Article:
Tunisian Ons Jabeur
Ons Jabeur is very much a familiar face at Dubai Duty Free Tennis Championships. Image Credit: AFP

Dubai: It may have been a day of riveting action at the Australian Open on Sunday, but the eyes of the Arab world were fixed on the 25-year-old Tunisian achiever — Ons Jabeur. Now ranked world No. 78, she made the tennis fraternity sit up by becoming the first Arab woman to reach a Grand Slam quarter-final when he brushed aside the challenge of China’s Wang Qiang 7-6(4) 6-1 in a 77-minute contest.

“(I am) trying to inspire many young generation back home either in Tunisia or the Arabic world, especially in Africa, which is amazing,” she said. “It’s not impossible. I made it,” said an ecstatic Jabeur, who is no stranger to the tennis fans here thanks to her regular appearances in the Dubai Duty Free Tennis Championships.

The eye-catching performance, however, did not come overnight as Jabeur had been taking impressive strides on the Tour over the past two years. Last January, she outdid compatriot Selima Sfar — who was the highest ranked Arab woman when she broke into the top-100 and went on to become the 75th-ranked player in 2001. Jabeur reached a career-high ranking of 56 while in 2018, she was the first Arab to reach a final — or semi-final — on the WTA Tour at the 2018 Moscow Kremlin Cup.

The previous best from an Arab woman in a grand slam was a second round appearance by Sfar in Wimbledon, French Open and US Open in 2000s while the Arab world had tasted success only sporadically on the Tour with only five men and two women (Sfar and Jabeur) breaking into the top-100 ranking so far. The men in the elite group are Esmail Al Shafei (Egypt), Karim Alami (Morocco), Hicham Arazi (Morocco), Younes Al Aynaoui (Morocco) and Malek Jaziri (Tunisia).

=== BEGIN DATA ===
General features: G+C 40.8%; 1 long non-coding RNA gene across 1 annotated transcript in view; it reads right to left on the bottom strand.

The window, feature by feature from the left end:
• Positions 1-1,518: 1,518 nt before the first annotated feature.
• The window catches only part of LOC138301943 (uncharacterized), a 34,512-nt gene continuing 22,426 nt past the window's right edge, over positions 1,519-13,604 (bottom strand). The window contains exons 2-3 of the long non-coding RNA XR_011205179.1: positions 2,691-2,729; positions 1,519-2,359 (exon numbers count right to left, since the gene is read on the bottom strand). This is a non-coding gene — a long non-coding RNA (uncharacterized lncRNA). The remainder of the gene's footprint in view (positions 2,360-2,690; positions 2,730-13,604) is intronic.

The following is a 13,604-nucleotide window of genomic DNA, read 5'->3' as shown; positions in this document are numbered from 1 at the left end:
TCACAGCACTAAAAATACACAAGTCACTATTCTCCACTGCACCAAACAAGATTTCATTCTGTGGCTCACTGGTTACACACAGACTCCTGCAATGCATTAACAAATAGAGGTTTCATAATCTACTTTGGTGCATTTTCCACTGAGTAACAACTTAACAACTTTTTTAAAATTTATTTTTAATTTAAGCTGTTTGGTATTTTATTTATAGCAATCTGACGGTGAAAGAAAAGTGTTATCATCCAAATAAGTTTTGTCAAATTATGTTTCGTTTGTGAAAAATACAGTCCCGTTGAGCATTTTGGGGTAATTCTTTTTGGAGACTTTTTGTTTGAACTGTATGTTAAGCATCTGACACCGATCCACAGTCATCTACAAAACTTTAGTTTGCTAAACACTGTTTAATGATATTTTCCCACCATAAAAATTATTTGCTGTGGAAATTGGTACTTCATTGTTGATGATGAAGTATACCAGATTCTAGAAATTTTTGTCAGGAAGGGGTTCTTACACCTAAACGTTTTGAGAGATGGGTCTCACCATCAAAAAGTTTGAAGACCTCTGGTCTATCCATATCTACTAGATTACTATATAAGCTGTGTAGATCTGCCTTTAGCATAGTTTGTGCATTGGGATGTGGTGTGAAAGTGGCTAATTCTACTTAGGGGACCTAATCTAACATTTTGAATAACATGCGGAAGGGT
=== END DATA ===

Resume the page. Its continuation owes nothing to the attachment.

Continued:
Jabeur, who had been making waves in Melbourne by spoiling the farewell party of the former world No. 1 Caroline Wozniacki only a few days back, took pride in the fact that she was a “100% Tunisian product,” having turned down opportunities to train abroad to continue developing her game at home.

“I got a lot of offers to go to college in the US — wasn’t really an option for me,” said Jabeur. “I wanted to really go pro directly. I knew if I play in college, I cannot play professional tournaments. We don’t have much experience in Tunisia. But, hopefully, now we can see more and more.”

What spurred her on as a professional over the last two years? Jabeur had — in an interview with Gulf News last year — thanked her spouse Karim Kamoun with whom she got married in 2015. “Having good people around you really helps a lot in making progress,” she said in the interview, referring to her husband, who was a fencing champion.

“My husband is an athlete and he is in a position to help, whether mentally or in the physical aspects of the game. I am much fitter this year as I am practicing now and it is no secret,” she added in 2019.

Well, it’s certainly showing this year as Jabeur basked in glory on Sunday: “I’m receiving a lot of messages, especially people waking up at 5am in the morning to watch my match. I’m really proud.”

— With inputs from agencies